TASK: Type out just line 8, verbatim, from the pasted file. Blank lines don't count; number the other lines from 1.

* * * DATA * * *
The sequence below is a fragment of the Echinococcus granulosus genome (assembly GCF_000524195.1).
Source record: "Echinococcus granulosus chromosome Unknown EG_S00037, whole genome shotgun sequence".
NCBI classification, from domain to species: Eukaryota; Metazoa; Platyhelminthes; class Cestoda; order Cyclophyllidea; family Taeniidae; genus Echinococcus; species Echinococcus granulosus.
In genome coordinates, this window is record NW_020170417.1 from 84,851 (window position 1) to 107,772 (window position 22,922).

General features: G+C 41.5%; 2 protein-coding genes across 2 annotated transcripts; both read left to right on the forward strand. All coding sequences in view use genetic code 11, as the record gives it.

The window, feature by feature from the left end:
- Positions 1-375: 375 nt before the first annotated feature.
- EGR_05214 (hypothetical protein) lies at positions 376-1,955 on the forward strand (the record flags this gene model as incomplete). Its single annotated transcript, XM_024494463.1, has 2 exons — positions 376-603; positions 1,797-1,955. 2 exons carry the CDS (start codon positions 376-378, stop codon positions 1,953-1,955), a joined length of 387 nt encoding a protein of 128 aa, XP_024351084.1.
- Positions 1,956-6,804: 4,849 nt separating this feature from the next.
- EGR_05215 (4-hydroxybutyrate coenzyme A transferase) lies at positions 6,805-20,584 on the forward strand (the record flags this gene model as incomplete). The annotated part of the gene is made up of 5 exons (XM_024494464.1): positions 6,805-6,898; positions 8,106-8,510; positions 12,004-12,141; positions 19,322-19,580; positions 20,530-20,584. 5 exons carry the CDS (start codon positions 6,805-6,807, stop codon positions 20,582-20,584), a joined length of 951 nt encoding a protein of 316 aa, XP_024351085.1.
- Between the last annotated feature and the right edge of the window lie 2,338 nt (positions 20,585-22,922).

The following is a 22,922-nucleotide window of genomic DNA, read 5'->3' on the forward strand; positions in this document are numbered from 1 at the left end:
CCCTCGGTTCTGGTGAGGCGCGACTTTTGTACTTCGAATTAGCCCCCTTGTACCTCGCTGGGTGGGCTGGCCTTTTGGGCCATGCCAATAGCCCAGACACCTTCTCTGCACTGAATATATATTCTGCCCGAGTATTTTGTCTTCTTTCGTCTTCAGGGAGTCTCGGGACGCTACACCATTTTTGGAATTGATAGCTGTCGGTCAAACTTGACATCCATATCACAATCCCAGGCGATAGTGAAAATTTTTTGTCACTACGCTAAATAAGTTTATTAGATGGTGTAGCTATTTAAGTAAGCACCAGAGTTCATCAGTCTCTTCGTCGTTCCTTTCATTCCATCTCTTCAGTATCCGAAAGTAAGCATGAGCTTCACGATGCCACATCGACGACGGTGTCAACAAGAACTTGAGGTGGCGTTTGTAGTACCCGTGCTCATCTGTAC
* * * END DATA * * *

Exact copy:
- EGR_05214 (hypothetical protein) lies at positions 376-1,955 on the forward strand (the record flags this gene model as incomplete). Its single annotated transcript, XM_024494463.1, has 2 exons — positions 376-603; positions 1,797-1,955. 2 exons carry the CDS (start codon positions 376-378, stop codon positions 1,953-1,955), a joined length of 387 nt encoding a protein of 128 aa, XP_024351084.1.